The lowdown on roosts, roosting and perches with FAQ.

Some of my chickens perched on a roost in the chicken coop

What is a chicken roost?

A roost is the elevated wooden bar, branch or perch where your chickens spend their nights. Roosts satisfy the need of a chicken to feel secure by simulating the branches of a tree where it would normally roost in the wild. Chickens instinctively roost and can become agitated if not allowed to do so.

Below: Roosts in use.

The perch is the bit of wood they settle on to roost. Chickens need around 8 to 10 inches of perch each to roost on.

Do chickens have to roost?

I believe chickens do need to roost for their own well-being. It is a natural behaviour and should be encouraged. Not roosting can be a sign that a chicken is unwell or has been injured.

I use roosts for different reasons, but here are just a few:

  1. Providing a roost for my birds, gives them a place to sleep rather than pooping all over the nesting boxes when they sleep there .
  2. Roosting bars allows you to use a droppings board to make cleaning quicker and easier.
  3. Lack of adequate roosting space can also lead to chickens sleeping on the ground, which increases health risks as birds are more prone to contact with parasites and bacteria.
  4. Roosting bars are recommended in any coop for the comfort and safety of the flock.
  5. Coop roosts are provided to fulfil the birds' natural habit of roosting in trees.
  6. Less risk of smothering each other. 
  7. Less risk of parasites and lice.

It is a chickens natural instinct to protect themselves from predators during their sleep thus they develop the necessity to stay safe by sleeping high up in branches of trees.

Most night time predators are instinctively land predators so being able to avoid their attacks when they are vulnerable is one way of protecting themselves.

Below: Natural wood perches with a poop board.

This is one instinct that we cannot alter in order to make our chickens comfortable so we have to give them roosting places accordingly.

Difference between a perch and a roost: A roost is the place a bird sleeps, in our case chickens. A perch is what they sleep on. Roosting is an instinctive behaviour.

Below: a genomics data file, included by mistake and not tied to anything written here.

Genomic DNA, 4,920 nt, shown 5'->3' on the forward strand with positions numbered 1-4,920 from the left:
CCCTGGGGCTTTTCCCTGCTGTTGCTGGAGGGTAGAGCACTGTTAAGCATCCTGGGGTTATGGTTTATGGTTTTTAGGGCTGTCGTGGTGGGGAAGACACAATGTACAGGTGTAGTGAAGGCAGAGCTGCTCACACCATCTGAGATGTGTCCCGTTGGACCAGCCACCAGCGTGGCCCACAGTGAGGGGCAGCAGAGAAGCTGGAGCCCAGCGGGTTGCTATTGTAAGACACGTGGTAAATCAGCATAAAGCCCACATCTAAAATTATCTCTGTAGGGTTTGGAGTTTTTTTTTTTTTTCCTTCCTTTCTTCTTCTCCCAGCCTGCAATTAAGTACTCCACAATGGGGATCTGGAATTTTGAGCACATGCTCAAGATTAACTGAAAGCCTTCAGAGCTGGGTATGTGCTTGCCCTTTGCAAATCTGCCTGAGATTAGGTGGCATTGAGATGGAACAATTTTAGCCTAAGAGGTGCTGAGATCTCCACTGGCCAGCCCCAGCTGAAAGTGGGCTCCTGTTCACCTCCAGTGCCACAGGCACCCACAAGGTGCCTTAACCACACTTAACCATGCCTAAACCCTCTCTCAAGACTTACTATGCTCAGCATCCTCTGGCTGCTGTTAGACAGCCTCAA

How big should a chickens roost be?

Make sure there are no weaknesses in your choice of perch and if you have the choice then go for two or three short perches across the end of the coop rather than one long one down it's length. Bear in mind chickens can be quite heavy and do quite a lot of flapping when they're on perches so they need to be strong.

Below: This perch is a bit thin.

I think the minimum thickness for a roost should be 1 to 1 and half inches. Up to two and a half maximum. I keep all mine within this range and my birds all roost happily.

If you are using bought dowelling then the minimum size for a short (4 to 6 foot) roost is inch and a quarter (30 mm). For longer perches (6 to 12 foot) the size of dowel for a chicken roost needs to be at least 2 inches (50 or 60 mm) and supported in the middle.

The most common perches I see are either 2x2's or 2x4's sanded to remove sharp corners on the top and unpainted. And yes chicken can and do grasp a roost, they are not naturally flat footed. They actually prefer roosting in trees!

Chickens and turkeys left on their own will roost in trees. If using round I would make the diameter a bit larger. Especially if you are in a cold climate. Use what suits you and you can easily get a hold of.

How high should a chicken roost be?

My perches are always at least 4 foot high, even for my Silkies, I just provide them with a ladder. Chickens usually prefer the highest roosts so if some roosts are higher than the others, the tendency would be for the chickens to fight over the highest roosts.